As the COVID-19 crisis drags on, HR professionals are forced to reorganize their workforce on an almost weekly basis. The word that best describes their mood is “exhausted” as they struggle to adapt organizational design to rapidly evolving business conditions. HR teams are the first responders in the corporate setting, and they’ve been in triage mode to ensure company survival for months.
It’s not an indefinitely sustainable situation, and unfortunately, there’s no “one weird trick” or “five easy steps” that will fix everything. But it is worth taking a look at whether constant reorganizations are helping or hurting talent management. It’s also worth thinking through scenarios that can have unintended negative side effects during a reorganization and finding ways to identify pitfalls.
What Falls Through the Cracks?
Even before the economic toll from the pandemic made reorganizing on the fly an all-too-familiar exercise for HR, organizational redesigns were frequent, and companies often fell short of their stated goals. Pre-pandemic McKinsey research found that less than a quarter of redesign efforts succeed, and that was when most companies weren’t in emergency triage mode.
Now, many HR professionals are working in the crucible of a business crisis, and while they’re terrified of putting inaccurate data in front of decision-makers, they’re also under enormous pressure to provide information quickly. Additionally, HR teams are acutely aware of the possibility of unintended consequences, and they need deep visibility into their workforce to avoid them.
To cite one real-world example, the HR team at a global technology manufacturing business was tasked with identifying where to make cuts to adjust to a sharp fall-off in demand in one sector. They furloughed engineers who were working in that line of business, only to discover shortly afterward that rising demand in another sector required hiring engineers with the same skills.
That’s one type of unintended consequence; another is that high-value employees tend to see layoffs as a sign of corporate weakness. They may decide to seek another job, and the uneven economic effects of the pandemic may provide openings.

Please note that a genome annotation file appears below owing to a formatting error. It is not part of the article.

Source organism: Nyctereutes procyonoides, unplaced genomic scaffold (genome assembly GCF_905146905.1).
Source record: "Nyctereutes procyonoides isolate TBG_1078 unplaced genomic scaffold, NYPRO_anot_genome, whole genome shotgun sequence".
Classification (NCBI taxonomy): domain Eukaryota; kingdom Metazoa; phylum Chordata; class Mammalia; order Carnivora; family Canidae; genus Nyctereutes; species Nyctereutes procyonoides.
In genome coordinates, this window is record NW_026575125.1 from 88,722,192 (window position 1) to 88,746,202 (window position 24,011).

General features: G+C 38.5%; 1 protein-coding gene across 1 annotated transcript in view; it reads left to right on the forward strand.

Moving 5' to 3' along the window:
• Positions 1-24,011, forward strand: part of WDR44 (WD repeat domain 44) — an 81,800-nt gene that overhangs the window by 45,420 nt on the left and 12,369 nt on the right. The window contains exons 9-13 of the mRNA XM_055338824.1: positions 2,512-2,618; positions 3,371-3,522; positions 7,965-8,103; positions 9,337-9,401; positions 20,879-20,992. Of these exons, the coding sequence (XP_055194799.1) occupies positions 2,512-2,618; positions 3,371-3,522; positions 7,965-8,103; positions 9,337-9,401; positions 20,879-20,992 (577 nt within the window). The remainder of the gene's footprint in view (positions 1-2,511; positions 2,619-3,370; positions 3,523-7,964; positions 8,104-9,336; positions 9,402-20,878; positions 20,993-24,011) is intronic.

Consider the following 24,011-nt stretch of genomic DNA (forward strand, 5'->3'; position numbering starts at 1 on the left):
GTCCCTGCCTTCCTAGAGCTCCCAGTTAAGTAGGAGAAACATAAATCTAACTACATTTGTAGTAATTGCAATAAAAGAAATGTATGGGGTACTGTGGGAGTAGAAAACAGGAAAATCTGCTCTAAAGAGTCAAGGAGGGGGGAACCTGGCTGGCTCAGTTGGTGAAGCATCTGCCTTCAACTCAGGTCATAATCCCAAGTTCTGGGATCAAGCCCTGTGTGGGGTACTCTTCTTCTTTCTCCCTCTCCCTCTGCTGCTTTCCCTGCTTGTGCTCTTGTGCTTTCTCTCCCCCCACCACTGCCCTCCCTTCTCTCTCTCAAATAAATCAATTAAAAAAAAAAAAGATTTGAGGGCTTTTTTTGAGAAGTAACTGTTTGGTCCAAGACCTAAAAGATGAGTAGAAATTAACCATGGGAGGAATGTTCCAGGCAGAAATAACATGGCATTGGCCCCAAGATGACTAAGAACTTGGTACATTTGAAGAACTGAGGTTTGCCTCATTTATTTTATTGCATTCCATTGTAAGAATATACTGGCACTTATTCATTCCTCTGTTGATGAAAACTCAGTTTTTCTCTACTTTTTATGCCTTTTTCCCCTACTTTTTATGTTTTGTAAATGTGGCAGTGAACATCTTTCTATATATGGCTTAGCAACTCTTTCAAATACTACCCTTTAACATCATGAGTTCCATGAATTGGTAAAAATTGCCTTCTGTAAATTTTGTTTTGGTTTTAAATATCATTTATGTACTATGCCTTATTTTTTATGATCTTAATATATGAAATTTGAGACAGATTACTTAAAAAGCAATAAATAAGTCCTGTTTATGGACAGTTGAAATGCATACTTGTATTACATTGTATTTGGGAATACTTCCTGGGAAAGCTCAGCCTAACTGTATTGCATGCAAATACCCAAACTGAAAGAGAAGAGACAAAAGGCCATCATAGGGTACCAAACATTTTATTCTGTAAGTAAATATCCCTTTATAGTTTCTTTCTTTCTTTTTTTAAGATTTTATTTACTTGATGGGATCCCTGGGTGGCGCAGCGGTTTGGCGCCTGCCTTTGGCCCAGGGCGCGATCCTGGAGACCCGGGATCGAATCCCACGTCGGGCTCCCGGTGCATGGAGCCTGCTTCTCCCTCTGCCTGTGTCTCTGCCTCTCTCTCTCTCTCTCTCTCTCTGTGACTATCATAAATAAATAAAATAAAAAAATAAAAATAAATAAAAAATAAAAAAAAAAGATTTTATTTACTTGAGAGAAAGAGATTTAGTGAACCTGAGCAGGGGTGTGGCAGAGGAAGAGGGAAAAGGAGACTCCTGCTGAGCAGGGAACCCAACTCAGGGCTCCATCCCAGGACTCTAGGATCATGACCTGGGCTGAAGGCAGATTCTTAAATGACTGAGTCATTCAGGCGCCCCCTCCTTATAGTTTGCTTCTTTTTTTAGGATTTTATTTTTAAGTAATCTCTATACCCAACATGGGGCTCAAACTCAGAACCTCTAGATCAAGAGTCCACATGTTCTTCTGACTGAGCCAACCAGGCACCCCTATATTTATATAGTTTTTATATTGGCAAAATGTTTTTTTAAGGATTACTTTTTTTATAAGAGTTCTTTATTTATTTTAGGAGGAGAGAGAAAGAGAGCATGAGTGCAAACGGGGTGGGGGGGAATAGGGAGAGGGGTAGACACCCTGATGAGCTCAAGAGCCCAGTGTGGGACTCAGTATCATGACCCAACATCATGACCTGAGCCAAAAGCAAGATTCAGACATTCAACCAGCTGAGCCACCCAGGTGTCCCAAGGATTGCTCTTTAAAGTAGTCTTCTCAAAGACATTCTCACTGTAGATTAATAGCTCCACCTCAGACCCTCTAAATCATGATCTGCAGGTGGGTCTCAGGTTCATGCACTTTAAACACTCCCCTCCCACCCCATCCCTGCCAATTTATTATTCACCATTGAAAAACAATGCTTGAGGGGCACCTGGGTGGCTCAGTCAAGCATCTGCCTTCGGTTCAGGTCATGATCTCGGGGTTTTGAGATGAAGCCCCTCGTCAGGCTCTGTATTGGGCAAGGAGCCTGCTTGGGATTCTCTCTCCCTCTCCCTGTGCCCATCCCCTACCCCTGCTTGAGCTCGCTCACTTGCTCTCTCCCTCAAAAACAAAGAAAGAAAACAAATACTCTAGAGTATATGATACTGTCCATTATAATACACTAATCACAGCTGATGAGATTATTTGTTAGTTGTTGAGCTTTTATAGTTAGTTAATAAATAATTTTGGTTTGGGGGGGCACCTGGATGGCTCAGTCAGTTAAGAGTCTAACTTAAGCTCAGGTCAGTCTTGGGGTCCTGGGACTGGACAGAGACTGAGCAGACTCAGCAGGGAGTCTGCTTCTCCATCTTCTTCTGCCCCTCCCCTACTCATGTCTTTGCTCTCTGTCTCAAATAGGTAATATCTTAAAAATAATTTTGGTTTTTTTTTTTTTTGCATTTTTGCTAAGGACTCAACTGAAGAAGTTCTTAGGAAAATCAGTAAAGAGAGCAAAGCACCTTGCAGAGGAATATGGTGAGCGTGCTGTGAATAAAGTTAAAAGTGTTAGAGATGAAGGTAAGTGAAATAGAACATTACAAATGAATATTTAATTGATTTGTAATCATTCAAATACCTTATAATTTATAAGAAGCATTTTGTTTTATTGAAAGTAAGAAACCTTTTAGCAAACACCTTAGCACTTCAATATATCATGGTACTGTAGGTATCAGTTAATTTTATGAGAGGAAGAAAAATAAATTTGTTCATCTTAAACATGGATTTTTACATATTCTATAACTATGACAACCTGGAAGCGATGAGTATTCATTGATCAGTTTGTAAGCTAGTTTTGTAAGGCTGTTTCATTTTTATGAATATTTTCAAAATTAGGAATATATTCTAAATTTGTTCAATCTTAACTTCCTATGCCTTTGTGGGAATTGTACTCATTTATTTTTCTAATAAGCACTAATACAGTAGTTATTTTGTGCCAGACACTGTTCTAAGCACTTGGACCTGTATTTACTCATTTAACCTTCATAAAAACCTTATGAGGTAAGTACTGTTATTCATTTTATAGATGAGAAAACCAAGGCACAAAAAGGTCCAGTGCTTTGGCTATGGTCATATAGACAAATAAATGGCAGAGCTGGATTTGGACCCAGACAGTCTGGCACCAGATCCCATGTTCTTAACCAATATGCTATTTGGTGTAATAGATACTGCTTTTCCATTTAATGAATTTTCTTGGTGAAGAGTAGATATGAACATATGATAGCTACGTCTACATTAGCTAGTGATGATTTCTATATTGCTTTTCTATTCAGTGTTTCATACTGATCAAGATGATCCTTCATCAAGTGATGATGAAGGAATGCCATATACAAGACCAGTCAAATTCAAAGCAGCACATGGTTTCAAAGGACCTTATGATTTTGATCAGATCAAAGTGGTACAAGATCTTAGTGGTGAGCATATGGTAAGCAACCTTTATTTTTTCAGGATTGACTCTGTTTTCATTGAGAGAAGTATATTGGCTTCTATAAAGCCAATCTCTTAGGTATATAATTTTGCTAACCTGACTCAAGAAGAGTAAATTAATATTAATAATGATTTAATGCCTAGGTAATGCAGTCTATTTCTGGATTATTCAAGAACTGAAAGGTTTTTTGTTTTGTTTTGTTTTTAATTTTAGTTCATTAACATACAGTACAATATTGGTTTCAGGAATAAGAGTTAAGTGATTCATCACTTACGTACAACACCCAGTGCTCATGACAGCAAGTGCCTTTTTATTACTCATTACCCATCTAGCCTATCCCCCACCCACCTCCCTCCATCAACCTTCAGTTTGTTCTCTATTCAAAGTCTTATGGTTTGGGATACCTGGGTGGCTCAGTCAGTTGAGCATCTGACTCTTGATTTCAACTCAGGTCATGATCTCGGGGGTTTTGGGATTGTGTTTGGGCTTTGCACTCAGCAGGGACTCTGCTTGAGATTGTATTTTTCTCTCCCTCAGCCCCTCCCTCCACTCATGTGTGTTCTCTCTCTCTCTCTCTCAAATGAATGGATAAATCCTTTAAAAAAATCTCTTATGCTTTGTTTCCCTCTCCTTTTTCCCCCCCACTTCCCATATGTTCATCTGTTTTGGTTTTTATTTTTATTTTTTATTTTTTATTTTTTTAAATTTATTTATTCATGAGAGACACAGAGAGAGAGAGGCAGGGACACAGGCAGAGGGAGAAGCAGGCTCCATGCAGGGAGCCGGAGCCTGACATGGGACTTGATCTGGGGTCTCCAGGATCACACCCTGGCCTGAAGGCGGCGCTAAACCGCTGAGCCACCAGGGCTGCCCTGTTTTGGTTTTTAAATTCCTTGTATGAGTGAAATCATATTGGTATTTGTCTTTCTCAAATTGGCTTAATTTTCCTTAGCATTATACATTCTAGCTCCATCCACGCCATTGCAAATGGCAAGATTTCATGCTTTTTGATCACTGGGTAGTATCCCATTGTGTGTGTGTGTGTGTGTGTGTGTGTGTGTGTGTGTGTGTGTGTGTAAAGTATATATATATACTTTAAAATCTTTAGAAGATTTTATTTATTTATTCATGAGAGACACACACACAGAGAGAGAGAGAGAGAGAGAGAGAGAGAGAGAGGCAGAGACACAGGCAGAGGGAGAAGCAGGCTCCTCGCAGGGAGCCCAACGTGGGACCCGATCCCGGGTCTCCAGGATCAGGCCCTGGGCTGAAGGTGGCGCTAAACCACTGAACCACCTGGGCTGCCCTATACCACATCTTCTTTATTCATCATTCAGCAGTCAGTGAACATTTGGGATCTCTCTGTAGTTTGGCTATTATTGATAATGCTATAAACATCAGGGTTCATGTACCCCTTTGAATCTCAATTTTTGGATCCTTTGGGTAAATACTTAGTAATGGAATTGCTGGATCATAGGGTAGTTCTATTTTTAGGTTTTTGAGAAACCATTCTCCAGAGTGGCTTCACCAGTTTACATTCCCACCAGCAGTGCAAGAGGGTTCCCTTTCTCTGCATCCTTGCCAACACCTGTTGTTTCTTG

Meanwhile, diversity and inclusion initiatives can also fall through the cracks during a reorganization if HR doesn’t have enough visibility into the workforce. That’s a big deal because companies have invested so much in D&I programs, which are essential not only to achieve workplace equality and comply with regulations but also to realize the massive growth potential that a diverse and inclusive workplace can deliver.
Becoming Comfortable With Uncertainty
The current environment entails hidden dangers, and there are no quick or easy fixes. For all of the talk about digital transformation, it turns out technology is not a panacea. Too many HR professionals are still swimming in spreadsheets and trying to put together the people data they need to guide workforce decisions, despite heavy investment in new systems and tools.
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It’s important to identify insights that enable HR to fundamentally rethink the workspace. Not just short-term measures like moving desks further apart or installing plexiglass shields. Rather, we need structural decisions about what constitutes a team and a workplace. The time for the organization of the future is now. Big technology companies are sending signals: Facebook now says staff can work from home forever. Twitter and Square provide that option, too.
Not every company can do that, of course. But the current pressure cooker for HR suggests that we have to think beyond reconfiguring offices and start redefining engagement, collaboration, and team design to achieve greater agility. If the pandemic has taught just one lesson, it’s that agility — the ability to make better decisions more quickly — is a fundamental competitive advantage.
HR needs data and analytics capabilities to enable agility. HR professionals need total workforce visibility and comprehensive data to model scenarios and make decisions. Budgets are tight, but the finance team can be an ally here, helping HR leaders make the case for better people analytics. This will enable HR to identify hidden costs in headcount reductions and conduct more rational reorganizations going forward.
In a “hair on fire” situation, the human side of the equation is easy to overlook. Getting the talent factor right in a reorganization is just as important as getting the budget in check. It’s time for HR to make peace with uncertainty, seek out the necessary data, look at potential scenarios, and make the best decisions. This is how HR can lead — even with their hair on fire.